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1 October 1974 MALIGNANT CATARRHAL FEVER VIRUS IN NASAL SECRETIONS OF WILDEBEEST: A PROBABLE MECHANISM FOR VIRUS TRANSMISSION
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Abstract

The virus of malignant catarrhal fever (MCFV) was isolated from the nasal secretions of 6 of 66 recently captured blue wildebeest (Connochaetes taurinus). Ten MCFV isolates were made from 131 nasal swab specimens but only one isolate was obtained from 168 blood samples. All MCFV isolates from nasal secretions were from wildebeest in captivity, under the stresses of confinement, changes in nutrition, or after injections of a corticosteroid drug, betamethasone. One isolate of MCFV was made from the tonsils of a pregnant wildebeest. It is postulated that nasal shedding of MCFV may be a mechanism for transmission of virus among wildebeest and from wildebeest to cattle.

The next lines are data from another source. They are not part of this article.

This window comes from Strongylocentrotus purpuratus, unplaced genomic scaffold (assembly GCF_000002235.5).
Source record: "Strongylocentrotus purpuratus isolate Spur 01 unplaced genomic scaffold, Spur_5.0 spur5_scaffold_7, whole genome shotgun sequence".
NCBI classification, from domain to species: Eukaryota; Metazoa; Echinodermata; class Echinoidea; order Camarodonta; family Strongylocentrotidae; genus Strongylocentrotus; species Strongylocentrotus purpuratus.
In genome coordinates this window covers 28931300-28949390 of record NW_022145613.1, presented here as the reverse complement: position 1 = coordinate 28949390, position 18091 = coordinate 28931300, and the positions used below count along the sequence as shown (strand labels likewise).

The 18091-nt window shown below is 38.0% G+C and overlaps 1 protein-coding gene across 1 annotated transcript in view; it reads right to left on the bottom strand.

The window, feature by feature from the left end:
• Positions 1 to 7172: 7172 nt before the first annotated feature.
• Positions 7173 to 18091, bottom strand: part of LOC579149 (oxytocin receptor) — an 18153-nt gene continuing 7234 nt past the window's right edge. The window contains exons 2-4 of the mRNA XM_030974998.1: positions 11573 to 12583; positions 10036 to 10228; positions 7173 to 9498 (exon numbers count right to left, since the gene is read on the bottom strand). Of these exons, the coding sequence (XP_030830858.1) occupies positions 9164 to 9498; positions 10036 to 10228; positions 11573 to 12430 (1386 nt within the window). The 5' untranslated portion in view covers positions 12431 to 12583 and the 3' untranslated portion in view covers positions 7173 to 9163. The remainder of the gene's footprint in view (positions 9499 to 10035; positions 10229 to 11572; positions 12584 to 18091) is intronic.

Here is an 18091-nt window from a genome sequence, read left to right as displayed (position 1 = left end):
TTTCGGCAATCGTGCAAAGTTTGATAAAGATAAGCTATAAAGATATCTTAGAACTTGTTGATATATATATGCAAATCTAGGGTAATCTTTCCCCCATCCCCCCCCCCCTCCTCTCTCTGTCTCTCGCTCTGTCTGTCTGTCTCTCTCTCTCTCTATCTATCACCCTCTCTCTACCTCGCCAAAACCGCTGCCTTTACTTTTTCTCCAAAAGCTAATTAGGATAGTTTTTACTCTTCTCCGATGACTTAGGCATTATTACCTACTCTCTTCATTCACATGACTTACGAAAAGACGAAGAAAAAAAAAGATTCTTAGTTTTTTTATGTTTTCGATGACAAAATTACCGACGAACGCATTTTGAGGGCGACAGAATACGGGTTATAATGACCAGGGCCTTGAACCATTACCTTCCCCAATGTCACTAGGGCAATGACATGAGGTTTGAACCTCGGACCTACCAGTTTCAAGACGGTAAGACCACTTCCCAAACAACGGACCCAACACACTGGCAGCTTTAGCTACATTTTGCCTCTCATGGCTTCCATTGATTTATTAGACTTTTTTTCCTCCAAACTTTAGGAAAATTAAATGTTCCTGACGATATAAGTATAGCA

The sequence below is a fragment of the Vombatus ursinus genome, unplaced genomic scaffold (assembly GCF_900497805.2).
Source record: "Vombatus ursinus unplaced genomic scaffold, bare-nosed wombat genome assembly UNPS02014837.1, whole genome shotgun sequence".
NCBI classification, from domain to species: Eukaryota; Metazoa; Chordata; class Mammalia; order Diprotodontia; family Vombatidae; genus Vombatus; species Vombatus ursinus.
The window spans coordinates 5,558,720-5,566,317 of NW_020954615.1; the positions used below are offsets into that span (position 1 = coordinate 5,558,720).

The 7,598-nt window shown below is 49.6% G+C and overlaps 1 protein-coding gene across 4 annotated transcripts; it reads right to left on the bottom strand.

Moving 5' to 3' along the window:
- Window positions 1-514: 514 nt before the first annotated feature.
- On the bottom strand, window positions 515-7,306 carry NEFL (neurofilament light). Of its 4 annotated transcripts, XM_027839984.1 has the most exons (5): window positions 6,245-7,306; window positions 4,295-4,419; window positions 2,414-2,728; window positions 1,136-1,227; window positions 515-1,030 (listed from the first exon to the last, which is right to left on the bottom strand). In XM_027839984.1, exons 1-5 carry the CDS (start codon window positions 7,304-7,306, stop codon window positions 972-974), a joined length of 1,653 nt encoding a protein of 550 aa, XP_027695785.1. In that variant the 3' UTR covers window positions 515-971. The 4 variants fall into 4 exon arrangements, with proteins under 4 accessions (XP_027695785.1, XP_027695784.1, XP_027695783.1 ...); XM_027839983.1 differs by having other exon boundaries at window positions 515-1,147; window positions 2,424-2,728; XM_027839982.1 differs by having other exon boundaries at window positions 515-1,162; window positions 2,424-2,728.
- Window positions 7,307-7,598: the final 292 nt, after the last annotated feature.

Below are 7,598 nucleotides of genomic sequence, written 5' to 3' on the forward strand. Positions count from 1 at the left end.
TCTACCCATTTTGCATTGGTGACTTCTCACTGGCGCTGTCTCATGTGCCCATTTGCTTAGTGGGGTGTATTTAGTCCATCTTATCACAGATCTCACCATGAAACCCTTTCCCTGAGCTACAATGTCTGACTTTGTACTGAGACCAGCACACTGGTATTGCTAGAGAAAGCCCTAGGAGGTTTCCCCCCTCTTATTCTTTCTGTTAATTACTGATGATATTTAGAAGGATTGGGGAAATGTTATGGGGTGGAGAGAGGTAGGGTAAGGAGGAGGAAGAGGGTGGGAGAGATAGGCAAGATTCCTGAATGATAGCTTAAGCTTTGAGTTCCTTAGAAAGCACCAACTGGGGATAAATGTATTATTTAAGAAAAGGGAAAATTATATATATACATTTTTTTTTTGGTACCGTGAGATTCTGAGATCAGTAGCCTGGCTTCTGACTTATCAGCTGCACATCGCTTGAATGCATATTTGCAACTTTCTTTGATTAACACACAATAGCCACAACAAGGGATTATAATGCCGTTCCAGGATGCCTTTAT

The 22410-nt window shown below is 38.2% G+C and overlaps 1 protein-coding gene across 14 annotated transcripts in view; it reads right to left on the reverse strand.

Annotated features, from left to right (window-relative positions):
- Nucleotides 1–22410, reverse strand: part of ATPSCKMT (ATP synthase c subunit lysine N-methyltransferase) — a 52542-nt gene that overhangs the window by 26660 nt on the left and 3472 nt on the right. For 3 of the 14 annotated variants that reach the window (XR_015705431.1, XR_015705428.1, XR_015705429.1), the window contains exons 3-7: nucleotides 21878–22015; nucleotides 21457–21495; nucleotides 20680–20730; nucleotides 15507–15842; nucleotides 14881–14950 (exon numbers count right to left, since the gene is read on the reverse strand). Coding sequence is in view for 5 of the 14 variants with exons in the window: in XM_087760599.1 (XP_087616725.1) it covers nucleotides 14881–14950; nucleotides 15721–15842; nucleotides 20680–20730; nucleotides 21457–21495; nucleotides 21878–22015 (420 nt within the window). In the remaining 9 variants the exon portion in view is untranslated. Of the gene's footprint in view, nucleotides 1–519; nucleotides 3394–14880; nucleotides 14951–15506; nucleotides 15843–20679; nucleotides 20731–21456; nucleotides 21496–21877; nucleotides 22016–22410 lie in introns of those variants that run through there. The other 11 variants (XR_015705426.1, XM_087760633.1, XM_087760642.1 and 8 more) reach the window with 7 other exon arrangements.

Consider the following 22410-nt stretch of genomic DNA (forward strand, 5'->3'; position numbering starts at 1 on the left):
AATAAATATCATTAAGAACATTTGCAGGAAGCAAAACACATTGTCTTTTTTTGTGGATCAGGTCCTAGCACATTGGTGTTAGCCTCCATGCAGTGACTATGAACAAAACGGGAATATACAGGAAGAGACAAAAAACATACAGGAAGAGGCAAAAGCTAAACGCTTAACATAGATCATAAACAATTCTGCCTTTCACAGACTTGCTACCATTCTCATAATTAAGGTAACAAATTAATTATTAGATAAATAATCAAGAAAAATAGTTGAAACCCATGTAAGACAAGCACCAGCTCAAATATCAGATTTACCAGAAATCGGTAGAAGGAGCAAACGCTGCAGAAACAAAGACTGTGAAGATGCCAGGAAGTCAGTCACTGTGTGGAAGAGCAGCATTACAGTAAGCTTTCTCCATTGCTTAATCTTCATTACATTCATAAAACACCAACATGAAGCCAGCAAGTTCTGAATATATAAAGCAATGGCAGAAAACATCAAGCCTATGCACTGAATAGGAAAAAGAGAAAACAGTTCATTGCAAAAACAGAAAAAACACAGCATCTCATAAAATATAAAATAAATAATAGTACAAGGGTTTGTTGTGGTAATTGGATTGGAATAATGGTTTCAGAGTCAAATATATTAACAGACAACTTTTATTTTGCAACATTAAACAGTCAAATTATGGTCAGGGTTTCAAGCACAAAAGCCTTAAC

RWEYEMAMU, KARSTAD, MUSHI, OTEMA, JESSETT, ROWE, DREVEMO, and GROOTENHUIS: MALIGNANT CATARRHAL FEVER VIRUS IN NASAL SECRETIONS OF WILDEBEEST: A PROBABLE MECHANISM FOR VIRUS TRANSMISSION1
M. M. RWEYEMAMU, L. KARSTAD, E. Z. MUSHI, J. C. OTEMA, D. M. JESSETT, L. ROWE, S. DREVEMO, and J. G. GROOTENHUIS "MALIGNANT CATARRHAL FEVER VIRUS IN NASAL SECRETIONS OF WILDEBEEST: A PROBABLE MECHANISM FOR VIRUS TRANSMISSION 1," Journal of Wildlife Diseases 10(4), (1 October 1974). https://doi.org/10.7589/0090-3558-10.4.478
Received: 29 March 1974; Published: 1 October 1974
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